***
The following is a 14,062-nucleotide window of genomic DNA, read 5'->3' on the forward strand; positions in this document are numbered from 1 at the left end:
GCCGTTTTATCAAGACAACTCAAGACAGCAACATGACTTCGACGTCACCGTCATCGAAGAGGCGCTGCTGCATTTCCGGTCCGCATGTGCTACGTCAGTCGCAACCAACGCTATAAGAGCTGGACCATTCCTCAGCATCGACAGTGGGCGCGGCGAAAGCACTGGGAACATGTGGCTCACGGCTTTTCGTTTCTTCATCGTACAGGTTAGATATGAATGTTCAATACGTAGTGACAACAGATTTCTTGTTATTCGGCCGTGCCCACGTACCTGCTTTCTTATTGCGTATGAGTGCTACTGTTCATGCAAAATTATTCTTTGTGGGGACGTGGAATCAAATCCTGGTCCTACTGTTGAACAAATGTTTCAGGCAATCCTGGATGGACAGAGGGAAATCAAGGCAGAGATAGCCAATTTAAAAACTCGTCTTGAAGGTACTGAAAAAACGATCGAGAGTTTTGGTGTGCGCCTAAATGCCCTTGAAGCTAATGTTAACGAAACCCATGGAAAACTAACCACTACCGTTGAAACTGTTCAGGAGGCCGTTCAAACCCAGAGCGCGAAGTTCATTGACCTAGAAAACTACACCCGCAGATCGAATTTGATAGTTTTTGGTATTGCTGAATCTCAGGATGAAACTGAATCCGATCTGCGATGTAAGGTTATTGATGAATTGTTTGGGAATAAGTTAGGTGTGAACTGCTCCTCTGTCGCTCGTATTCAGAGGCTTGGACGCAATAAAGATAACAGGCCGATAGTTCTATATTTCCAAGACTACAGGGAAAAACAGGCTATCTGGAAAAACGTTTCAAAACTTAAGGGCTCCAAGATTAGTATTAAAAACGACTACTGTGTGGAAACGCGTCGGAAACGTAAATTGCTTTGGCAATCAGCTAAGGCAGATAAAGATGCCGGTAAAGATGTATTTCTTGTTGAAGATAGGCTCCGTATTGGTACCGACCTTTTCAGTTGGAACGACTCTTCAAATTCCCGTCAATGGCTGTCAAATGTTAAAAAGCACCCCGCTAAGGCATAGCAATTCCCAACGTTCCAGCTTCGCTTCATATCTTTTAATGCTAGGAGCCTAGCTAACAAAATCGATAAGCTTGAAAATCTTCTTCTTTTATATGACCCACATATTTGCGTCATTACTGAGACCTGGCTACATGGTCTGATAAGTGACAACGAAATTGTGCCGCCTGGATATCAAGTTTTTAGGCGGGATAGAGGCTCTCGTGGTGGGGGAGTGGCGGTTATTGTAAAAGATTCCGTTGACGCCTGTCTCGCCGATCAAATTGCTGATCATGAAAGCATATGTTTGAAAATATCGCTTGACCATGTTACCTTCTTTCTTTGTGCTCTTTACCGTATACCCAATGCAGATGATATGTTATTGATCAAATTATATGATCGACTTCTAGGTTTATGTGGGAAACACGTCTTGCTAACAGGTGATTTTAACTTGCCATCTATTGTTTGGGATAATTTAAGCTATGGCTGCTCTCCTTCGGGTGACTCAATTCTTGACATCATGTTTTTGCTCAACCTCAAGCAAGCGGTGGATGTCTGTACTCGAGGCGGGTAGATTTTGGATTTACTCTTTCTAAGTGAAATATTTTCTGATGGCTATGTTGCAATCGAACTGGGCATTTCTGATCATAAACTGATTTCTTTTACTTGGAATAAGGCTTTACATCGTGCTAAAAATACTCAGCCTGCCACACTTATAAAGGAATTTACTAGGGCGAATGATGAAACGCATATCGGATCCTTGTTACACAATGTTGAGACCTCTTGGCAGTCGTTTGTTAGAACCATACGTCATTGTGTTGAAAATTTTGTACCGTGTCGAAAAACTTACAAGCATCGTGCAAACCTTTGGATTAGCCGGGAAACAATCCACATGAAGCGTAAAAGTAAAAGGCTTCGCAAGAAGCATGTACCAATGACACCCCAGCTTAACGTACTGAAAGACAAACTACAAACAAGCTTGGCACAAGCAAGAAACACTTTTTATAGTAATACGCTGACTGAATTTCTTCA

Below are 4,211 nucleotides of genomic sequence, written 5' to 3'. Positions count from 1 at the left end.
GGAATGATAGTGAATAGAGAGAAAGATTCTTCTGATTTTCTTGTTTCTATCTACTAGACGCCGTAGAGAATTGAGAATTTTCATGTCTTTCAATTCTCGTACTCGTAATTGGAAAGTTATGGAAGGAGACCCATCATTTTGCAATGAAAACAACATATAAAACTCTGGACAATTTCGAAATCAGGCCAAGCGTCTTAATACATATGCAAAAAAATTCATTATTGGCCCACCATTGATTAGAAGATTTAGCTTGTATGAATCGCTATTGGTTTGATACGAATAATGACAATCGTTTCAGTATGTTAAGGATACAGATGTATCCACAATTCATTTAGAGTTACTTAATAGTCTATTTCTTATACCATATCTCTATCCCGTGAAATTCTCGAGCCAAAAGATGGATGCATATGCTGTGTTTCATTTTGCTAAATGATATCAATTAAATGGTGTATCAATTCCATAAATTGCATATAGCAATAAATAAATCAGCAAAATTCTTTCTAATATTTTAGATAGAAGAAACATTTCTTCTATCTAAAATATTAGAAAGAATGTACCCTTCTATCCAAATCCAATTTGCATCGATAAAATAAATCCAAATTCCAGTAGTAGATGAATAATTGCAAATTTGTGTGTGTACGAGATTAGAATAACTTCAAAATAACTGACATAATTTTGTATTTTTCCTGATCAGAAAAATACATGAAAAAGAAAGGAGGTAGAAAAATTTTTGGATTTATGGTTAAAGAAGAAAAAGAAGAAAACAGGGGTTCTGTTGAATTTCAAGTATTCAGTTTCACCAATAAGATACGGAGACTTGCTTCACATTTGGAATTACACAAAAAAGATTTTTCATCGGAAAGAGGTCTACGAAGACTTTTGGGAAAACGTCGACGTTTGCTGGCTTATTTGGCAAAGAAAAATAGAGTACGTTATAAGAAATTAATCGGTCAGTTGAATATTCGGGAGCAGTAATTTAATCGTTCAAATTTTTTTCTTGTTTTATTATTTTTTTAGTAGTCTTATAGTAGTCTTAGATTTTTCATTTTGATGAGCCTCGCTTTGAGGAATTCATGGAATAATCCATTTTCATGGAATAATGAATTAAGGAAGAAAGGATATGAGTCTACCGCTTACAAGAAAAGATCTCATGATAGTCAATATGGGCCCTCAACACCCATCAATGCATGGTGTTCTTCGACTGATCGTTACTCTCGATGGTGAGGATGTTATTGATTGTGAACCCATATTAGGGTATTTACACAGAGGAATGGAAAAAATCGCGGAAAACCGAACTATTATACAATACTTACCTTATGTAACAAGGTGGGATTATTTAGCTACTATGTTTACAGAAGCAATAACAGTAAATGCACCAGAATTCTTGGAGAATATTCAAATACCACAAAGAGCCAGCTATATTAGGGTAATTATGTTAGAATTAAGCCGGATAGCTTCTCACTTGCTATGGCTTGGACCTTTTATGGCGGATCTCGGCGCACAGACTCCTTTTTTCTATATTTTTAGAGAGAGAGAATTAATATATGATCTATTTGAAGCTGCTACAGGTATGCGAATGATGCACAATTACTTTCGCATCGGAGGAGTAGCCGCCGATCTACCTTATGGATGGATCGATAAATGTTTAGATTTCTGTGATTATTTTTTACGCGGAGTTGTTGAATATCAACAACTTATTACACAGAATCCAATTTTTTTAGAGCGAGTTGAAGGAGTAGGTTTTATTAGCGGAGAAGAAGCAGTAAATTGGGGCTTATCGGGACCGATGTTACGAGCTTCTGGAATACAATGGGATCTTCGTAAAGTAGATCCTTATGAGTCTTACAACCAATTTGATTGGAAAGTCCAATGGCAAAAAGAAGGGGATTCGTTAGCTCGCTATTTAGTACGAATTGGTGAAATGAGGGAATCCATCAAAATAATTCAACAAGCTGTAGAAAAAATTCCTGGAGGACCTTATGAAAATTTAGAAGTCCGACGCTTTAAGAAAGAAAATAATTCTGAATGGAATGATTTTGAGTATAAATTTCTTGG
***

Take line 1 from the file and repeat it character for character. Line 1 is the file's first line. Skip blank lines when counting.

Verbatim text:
The following is a 14,062-nucleotide window of genomic DNA, read 5'->3' on the forward strand; positions in this document are numbered from 1 at the left end: